Some people's symptoms and heart function will improve with proper treatment. However, heart failure can be life-threatening. It can lead to sudden death. People with heart failure may have severe symptoms, and some may require heart transplantation or support with an artificial heart device.
To diagnose heart failure, your doctor will take a careful medical history and perform a physical examination. Your doctor will also check for the presence of risk factors such as high blood pressure. Using a stethoscope, your doctor can listen to your lungs for signs of congestion. The stethoscope also picks up abnormal heart sounds that may suggest heart failure. The doctor may examine the veins in your neck and check for fluid buildup in your abdomen and legs. After the physical exam, your doctor may also order some of these tests:
- Blood tests. Your doctor may take a sample of your blood to check your kidney and thyroid function and to look for indicators of other diseases that affect the heart. A blood test to check for a chemical called brain natriuretic peptide (BNP) can help check the pressure in your heart and help in diagnosing heart failure.
- Chest X-ray. X-ray images help your doctor see the condition of your lungs and heart. In heart failure, your heart may appear enlarged and fluid buildup may be visible in your lungs. Your doctor can also use an X-ray to diagnose conditions other than heart failure that may explain your signs and symptoms.
- Electrocardiogram (ECG). This test records the electrical activity of your heart through electrodes attached to your skin. Impulses are recorded as waves and displayed on a monitor or printed on paper. This test helps your doctor diagnose heart rhythm problems and damage to your heart from a heart attack that may be underlying heart failure.
- Echocardiogram. An important test for diagnosing and monitoring heart failure is the echocardiogram. An echocardiogram also helps distinguish systolic heart failure from diastolic heart failure, in which the heart is stiff and can't fill properly. An echocardiogram uses sound waves to produce a video image of your heart. This image can help doctors determine how well your heart is pumping by measuring the percentage of blood pumped out of your heart's main pumping chamber (the left ventricle) with each heartbeat. This measurement is called the ejection fraction. The echocardiogram can also look for valve problems or evidence of previous heart attacks, as well as some unusual causes of heart failure.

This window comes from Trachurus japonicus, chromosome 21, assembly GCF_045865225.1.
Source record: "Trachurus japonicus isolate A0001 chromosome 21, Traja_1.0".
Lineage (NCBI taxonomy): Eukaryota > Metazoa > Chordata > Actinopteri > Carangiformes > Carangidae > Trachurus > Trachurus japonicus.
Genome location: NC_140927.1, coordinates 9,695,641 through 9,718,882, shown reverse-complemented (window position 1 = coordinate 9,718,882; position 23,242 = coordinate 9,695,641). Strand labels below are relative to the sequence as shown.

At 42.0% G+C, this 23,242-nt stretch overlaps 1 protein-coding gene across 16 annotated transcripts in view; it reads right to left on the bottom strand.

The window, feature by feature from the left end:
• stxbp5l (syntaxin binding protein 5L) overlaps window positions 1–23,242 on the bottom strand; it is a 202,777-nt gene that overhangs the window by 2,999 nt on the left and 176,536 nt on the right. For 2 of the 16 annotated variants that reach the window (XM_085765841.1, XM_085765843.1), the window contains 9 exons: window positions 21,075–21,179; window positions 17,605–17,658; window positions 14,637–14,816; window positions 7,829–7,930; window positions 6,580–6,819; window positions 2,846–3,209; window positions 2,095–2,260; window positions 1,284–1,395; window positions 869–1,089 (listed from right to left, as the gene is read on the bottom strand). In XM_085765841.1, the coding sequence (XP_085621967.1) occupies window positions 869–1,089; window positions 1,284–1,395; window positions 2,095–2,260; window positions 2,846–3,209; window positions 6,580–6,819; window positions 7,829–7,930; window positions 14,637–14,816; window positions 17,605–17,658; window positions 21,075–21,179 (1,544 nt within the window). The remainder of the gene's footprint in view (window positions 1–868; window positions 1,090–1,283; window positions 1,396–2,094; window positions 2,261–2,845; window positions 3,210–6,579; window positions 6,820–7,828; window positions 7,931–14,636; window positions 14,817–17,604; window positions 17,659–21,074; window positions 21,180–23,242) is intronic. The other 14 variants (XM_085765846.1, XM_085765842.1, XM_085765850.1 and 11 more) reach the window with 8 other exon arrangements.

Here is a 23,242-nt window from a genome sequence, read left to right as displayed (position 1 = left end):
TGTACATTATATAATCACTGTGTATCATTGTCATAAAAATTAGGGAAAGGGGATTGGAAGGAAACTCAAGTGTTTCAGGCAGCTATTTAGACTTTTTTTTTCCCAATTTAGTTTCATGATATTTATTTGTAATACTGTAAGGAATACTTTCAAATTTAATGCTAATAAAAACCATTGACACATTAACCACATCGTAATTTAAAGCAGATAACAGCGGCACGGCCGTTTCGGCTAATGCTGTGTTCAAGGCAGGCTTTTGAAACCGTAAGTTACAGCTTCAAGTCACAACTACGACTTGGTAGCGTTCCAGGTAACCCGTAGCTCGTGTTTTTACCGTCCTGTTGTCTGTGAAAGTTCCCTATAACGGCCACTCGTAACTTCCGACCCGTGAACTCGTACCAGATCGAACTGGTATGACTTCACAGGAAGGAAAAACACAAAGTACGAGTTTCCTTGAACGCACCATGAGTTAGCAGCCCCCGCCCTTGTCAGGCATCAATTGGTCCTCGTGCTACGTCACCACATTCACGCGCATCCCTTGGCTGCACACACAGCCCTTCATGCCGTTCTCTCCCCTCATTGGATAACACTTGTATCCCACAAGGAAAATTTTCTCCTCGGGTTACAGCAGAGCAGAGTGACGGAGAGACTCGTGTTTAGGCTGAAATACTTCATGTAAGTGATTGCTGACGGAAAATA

- Ejection fraction. Your ejection fraction is measured during an echocardiogram. An ejection fraction is an important measurement of how well your heart is pumping and is used to help classify heart failure and guide treatment. In a healthy heart, the ejection fraction is about 55 percent — meaning that over half of the blood that fills the ventricle is pumped out with each beat.
- Stress test. Stress tests measure how your heart and blood vessels respond to exertion. You may walk on a treadmill or pedal a stationary bike while attached to an ECG machine. Or you may receive a drug intravenously that stimulates your heart similar to exercise. Stress tests help doctors see if you have coronary artery disease. Stress tests also determine how well your body is responding to your heart's decreased pumping effectiveness and can help guide long-term treatment decisions. If your doctor also wants to see images of your heart while you're exercising, he or she may order a nuclear stress test, which is similar to an exercise stress test, but also uses an injected dye and special imaging techniques.
- Cardiac computerized tomography (CT) or magnetic resonance imaging (MRI). These tests can be used to diagnose heart problems, including causes of heart failure. In a cardiac CT scan, you lie on a table inside a doughnut-shaped machine. An X-ray tube inside the machine rotates around your body and collects images of your heart and chest. In a cardiac MRI, you lie on a table inside a long tube-like machine that produces a magnetic field. The magnetic field aligns atomic particles in some of your cells. When radio waves are broadcast toward these aligned particles, they produce signals that vary according to the type of tissue they are. The signals create images of your heart.
- Coronary catheterization (angiogram). In this test, a thin, flexible tube (catheter) is inserted into a blood vessel at your groin or arm and guided through the aorta into your coronary arteries. A dye injected through the catheter makes the arteries supplying your heart visible on an X-ray. This test helps doctors identify narrowed arteries to your heart (coronary artery disease) that can be a cause of heart failure. The test may include a ventriculogram — a procedure to determine the strength of the heart's main pumping chamber (left ventricle) and the health of the heart valves.